We are all susceptible to what has happened at News of the World, a UK newspaper that has been shut down on the back of alleged phone tapping. We are susceptible because each of us is faced with moral, ethical and legal challenges through the course of our work lives, and these challenges are often so iterative, so imperceptible that little by little, the line falls behind us and we may not even realise. Behavioural economics can help us understand a couple of the forces at play so that we can better withstand these challenges to our personal and professional integrity.
We tend to follow decisions we have made before because it is more efficient, so that if a situation arises that is similar to one we have previously encountered, we default to the road travelled. The first time a compromised action is taken, it may have been discussed, agonized over and been made reluctantly. But we don’t cope well with cognitive dissonance – trying to hold conflicting views simultaneously – and we are therefore very good at justifying to ourselves the actions we’ve taken. The seal has been broken and from this point on, we tend to follow our decisions again and again. Aside from never crossing the line, what can you do to stop the self-herding cycle? Two things.
First, you need a circuit breaker and this will often come from outside the work culture in which you are operating (after all, that’s where the behavior began). A mentor, friend, confidante will help you by giving you fresh perspective on your situation and your options, one of which may very well being changing your employment circumstance.
And second, take yourself back to the first time you made the decision. What were your choices and how do they compare to subsequent decisions? We can easily fall into the trap of thinking situations are the same because we have a tendency to apply unconscious short-cuts and rules of thumb to fast track decision making, so by forcing our decision-making back to conscious deliberation we can interrupt self-herding.
As for cognitive dissonance, recognise why you made the first decision and why it made you uncomfortable. Use the sick feeling in your stomach as mental fortitude to not take the action again.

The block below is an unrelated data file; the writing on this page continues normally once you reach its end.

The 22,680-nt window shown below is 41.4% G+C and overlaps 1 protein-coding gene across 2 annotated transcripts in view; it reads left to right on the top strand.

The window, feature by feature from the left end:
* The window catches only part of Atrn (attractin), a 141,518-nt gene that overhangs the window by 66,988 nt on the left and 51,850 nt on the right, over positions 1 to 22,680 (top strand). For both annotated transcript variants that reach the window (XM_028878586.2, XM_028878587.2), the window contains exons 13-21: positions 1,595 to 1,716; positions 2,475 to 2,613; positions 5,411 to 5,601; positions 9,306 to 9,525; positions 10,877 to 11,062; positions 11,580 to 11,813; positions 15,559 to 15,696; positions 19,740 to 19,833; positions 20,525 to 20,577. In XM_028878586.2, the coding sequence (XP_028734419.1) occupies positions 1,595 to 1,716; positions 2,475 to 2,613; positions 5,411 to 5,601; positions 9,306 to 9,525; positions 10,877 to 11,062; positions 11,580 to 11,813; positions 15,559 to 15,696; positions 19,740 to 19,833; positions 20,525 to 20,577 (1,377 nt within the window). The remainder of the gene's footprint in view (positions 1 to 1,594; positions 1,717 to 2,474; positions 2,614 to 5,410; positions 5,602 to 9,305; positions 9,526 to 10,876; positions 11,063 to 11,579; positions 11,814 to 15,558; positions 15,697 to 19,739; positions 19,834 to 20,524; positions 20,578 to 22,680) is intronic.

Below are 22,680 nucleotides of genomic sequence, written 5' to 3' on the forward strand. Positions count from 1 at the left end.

Whereas self-herding tackles our propensity to replicate decisions we have taken, herding is about following the actions/decisions/values of others. This is where the culture of an organisation can become absolutely toxic if morally ambiguous behavior is tolerated (let alone encouraged) within a business because more and more staff will be swayed to act in the same way.
What can you do if you want to change a toxic culture? Get up to speed with the principles of change management. Chip and Dan Heath have written an excellent book, “Switch: How to Change When Change is Hard” which covers the need to appeal to both conscious and unconscious motivations within people to encourage change. Outlining the penalties of inappropriate behavior (such as phone tapping) in a policy document, may appeal to the rational mind, but not prevent the behavior if it is otherwise condoned. When employees see for example that dubiously sourced articles are published, or that commission is paid on sales made in breach of policy, then those behaviours will continue and spread through the organisation. The herd is a very powerful force to harness – your challenge is to ensure that the herd is pointing in the right direction for your business objectives.
Always remember that organisations do not cross the line, people do. Therefore understanding two key influencers of behaviour – our own prior decisions and those of the herd – is central to operating ethically, legally and morally, and ensuring we don’t become the latest news of the world.
As always, if you have a business issue for which you would like a behavioural economics perspective, drop me an email at firstname.lastname@example.org. Until next week, happy herding.
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